When a person dies and is buried in a cemetery, a marker is typically placed at the grave with the name of the deceased and usually the date of birth and death. The terms used for grave markers include gravestone, marker, memorial, tombstone or headstone monument. Often the terms are used interchangeably, however a headstone monument is defined as a stone that stands upright and sits on a base. The upright is called a tablet. A low-cost headstone can be purchased and delivered to the cemetery.
Prices for headstone monuments can range from a couple hundred dollars to thousands of dollars. A traditional monument is a rectangular piece of carved granite that sits on a granite base. The price increases as you add additional features or design elements. For example, an angel holding a heart can cost more than $3,000. If you are seeking a simple remembrance monument, you can expect to pay a few hundred dollars. The simple stones may be more along the line of a marker rather than an upright stone, however, many of the designs are created with attractive features.
In the past, funeral homes have handled the headstone monument as part of the funeral arrangements package. Today, a person can shop around and look for a good deal on a monument. You can seek out a local stone mason or a monument business. You can also shop on the Internet. You can buy direct from the producer of headstones and have the piece shipped to the graveside. If you take advantage of these direct manufacturer offers, carefully check for added expenses. Shipping will be high on a heavy piece of granite and there may be additional handling charges. Verify the total cost before deciding to purchase on the Internet.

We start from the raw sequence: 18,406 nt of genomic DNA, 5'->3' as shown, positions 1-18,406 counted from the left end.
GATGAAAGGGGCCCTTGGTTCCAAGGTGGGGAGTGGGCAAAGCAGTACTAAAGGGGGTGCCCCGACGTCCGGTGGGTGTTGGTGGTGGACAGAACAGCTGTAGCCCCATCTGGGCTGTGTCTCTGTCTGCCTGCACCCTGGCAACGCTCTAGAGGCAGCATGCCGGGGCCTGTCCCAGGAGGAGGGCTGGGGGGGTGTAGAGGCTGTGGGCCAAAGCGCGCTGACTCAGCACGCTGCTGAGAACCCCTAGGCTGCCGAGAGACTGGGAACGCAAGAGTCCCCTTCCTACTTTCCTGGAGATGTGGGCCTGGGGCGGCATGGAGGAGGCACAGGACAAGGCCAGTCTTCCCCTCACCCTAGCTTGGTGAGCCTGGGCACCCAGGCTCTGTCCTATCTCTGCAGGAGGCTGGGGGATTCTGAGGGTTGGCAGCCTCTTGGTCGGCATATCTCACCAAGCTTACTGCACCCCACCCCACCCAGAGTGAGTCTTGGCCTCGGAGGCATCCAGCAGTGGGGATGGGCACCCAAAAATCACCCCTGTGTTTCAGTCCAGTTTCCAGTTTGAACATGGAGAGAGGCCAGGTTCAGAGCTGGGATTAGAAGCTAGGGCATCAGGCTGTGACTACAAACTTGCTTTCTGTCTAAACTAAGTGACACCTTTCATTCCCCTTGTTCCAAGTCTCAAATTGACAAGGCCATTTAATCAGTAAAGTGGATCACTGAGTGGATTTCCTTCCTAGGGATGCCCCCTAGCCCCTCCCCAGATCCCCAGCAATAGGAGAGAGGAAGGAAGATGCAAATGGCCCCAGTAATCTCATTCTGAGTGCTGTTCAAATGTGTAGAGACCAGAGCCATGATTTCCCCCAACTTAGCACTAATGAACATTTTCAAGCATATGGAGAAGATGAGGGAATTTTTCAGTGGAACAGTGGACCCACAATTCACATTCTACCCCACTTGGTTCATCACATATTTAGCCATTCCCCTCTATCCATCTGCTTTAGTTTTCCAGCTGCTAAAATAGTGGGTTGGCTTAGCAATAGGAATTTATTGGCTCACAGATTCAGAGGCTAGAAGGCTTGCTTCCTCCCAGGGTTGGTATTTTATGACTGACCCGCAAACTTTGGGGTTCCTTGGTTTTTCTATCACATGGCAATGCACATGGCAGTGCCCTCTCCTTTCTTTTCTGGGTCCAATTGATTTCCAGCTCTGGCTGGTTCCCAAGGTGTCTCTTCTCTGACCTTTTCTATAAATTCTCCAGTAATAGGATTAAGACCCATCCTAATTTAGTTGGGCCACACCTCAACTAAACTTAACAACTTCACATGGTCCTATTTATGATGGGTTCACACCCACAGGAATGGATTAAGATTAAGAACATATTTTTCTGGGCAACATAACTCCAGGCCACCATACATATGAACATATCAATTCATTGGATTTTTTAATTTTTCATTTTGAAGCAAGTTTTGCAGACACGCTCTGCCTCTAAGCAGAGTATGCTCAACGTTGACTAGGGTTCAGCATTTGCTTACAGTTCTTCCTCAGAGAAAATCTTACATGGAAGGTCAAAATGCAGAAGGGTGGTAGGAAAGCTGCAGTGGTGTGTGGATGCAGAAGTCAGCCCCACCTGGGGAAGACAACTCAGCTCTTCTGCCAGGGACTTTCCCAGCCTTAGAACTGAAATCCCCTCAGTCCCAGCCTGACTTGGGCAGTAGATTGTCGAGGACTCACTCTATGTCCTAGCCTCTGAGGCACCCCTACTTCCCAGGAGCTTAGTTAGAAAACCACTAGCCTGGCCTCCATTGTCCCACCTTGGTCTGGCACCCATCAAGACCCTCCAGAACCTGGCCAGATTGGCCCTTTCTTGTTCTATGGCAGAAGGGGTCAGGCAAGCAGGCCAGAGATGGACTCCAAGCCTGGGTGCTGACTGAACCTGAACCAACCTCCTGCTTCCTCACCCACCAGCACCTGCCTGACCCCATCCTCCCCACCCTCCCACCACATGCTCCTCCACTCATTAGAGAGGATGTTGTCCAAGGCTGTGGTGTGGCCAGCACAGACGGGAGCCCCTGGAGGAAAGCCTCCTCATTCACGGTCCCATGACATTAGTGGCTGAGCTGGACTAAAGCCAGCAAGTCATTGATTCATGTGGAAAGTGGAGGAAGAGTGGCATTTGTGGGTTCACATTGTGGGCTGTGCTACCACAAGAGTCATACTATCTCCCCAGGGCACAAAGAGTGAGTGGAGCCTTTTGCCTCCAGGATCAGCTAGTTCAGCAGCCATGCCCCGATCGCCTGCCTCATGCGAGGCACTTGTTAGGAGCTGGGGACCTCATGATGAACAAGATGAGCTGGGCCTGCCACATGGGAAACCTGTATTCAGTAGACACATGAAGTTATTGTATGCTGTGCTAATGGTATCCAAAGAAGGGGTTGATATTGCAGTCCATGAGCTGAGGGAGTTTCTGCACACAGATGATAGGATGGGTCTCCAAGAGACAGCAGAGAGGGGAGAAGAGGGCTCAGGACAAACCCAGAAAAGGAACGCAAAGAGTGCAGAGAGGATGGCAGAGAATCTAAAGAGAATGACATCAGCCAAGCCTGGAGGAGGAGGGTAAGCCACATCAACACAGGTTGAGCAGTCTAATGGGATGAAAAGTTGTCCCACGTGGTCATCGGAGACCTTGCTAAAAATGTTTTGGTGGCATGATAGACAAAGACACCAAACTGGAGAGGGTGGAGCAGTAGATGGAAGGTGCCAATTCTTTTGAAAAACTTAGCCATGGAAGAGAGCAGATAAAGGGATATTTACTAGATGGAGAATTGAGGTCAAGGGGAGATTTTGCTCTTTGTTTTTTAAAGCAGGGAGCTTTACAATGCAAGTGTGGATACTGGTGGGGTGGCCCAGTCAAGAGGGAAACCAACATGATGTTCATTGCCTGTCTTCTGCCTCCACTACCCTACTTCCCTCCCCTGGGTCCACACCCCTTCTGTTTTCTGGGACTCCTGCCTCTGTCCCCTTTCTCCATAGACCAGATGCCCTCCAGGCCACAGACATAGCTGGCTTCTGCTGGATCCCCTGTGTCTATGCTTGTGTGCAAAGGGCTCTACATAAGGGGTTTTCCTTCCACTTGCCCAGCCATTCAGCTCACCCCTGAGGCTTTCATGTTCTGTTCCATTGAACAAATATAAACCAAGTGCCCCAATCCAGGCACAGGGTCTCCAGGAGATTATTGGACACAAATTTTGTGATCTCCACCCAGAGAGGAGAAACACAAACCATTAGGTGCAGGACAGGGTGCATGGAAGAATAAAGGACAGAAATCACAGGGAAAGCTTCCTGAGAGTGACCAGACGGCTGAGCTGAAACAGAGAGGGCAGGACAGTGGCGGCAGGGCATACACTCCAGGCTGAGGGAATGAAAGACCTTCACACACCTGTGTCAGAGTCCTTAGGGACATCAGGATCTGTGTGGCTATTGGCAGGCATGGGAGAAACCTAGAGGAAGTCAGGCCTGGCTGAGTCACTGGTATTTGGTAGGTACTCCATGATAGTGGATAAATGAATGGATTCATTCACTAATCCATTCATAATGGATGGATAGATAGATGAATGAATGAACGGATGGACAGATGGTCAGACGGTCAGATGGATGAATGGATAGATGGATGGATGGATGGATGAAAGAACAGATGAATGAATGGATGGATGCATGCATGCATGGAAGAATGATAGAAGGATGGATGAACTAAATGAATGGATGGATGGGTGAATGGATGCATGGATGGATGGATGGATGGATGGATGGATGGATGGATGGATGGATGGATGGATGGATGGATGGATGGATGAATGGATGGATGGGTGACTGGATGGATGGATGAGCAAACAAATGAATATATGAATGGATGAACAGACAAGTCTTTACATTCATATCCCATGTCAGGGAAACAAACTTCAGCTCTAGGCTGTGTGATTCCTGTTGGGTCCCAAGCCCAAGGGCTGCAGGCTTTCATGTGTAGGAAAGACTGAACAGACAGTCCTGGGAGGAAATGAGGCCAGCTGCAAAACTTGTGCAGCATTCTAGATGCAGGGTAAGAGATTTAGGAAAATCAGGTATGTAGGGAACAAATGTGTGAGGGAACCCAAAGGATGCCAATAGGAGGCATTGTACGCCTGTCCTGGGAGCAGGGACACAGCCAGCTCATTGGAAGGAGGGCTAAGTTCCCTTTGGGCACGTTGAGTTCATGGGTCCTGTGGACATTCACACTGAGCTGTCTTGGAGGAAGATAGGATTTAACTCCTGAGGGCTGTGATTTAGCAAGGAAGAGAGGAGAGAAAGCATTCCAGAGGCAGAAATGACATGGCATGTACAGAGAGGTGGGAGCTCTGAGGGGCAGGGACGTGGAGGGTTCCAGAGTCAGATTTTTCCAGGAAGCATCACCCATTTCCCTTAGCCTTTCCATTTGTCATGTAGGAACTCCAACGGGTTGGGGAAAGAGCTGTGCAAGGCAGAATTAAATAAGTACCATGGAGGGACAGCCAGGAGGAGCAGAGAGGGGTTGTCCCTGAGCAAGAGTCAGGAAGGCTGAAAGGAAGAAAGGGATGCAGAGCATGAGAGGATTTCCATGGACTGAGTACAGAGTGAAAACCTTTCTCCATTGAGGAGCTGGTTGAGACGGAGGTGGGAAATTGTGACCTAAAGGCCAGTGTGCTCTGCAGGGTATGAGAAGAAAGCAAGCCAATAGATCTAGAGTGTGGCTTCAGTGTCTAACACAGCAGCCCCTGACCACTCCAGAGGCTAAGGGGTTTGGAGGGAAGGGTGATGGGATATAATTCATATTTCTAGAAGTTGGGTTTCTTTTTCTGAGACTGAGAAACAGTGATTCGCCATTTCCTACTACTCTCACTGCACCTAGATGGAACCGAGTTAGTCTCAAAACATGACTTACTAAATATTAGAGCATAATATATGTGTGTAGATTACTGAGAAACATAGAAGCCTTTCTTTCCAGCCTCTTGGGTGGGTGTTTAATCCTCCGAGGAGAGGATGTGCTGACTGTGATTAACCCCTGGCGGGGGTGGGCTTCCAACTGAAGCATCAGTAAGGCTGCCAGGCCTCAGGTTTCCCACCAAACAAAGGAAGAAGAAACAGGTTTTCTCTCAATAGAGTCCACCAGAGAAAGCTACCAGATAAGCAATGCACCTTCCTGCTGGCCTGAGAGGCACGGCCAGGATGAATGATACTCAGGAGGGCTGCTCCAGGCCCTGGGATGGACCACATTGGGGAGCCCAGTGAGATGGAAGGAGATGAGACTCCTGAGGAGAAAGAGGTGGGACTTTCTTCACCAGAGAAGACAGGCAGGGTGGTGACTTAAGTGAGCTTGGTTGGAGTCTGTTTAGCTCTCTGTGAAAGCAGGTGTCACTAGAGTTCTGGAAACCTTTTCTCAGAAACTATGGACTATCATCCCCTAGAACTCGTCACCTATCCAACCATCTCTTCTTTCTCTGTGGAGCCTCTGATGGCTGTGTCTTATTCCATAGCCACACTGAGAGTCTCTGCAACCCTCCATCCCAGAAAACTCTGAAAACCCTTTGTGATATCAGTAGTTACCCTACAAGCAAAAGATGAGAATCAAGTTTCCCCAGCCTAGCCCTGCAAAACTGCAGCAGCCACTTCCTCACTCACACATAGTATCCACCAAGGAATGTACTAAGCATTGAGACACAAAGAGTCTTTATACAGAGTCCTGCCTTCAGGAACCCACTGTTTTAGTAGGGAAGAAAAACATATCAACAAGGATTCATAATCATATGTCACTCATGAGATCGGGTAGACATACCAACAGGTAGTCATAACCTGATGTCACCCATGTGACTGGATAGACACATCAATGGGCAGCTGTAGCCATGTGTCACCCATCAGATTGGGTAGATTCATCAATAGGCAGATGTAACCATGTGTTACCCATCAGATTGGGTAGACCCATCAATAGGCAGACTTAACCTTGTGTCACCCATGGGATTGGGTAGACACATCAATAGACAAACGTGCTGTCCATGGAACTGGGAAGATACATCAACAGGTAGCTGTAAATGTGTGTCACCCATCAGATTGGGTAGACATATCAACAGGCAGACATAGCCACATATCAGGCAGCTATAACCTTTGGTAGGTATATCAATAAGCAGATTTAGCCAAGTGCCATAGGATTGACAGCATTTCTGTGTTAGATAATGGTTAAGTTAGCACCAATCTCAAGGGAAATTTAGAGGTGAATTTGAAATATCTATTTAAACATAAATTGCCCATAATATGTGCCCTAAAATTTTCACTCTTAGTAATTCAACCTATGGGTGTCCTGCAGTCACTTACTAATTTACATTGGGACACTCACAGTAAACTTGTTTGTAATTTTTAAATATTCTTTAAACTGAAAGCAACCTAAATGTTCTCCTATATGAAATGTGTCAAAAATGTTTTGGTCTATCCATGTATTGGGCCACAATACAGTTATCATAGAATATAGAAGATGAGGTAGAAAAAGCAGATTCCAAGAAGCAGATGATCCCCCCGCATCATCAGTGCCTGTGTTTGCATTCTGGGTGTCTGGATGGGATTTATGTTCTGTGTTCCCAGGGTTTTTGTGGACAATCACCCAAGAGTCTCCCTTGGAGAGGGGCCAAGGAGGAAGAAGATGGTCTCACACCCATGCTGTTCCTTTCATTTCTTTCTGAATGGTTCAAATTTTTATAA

Even with a modest monument, costs can increase if you want add-ons to the initial monument. For example, to add additional wording or have a ceramic picture placed on the stone you will be charged. Statements about the deceased, such as "Loving Husband," may add on to the costs. If you shop around, however, some of these extras may be included. If you do choose to purchase a small monument, check with the cemetery as they may have requirements for the size and type of monument.
Debbie McRill went from managing a Texas Department of Criminal Justice office to working for Compaq and Hewlett-Packard as a technical writer and project manager in 1997. Debbie has also owned her own businesses and understands both corporate and small business challenges. Her background includes Six Sigma training, and an Information Development career with journalism and creative writing as her passion.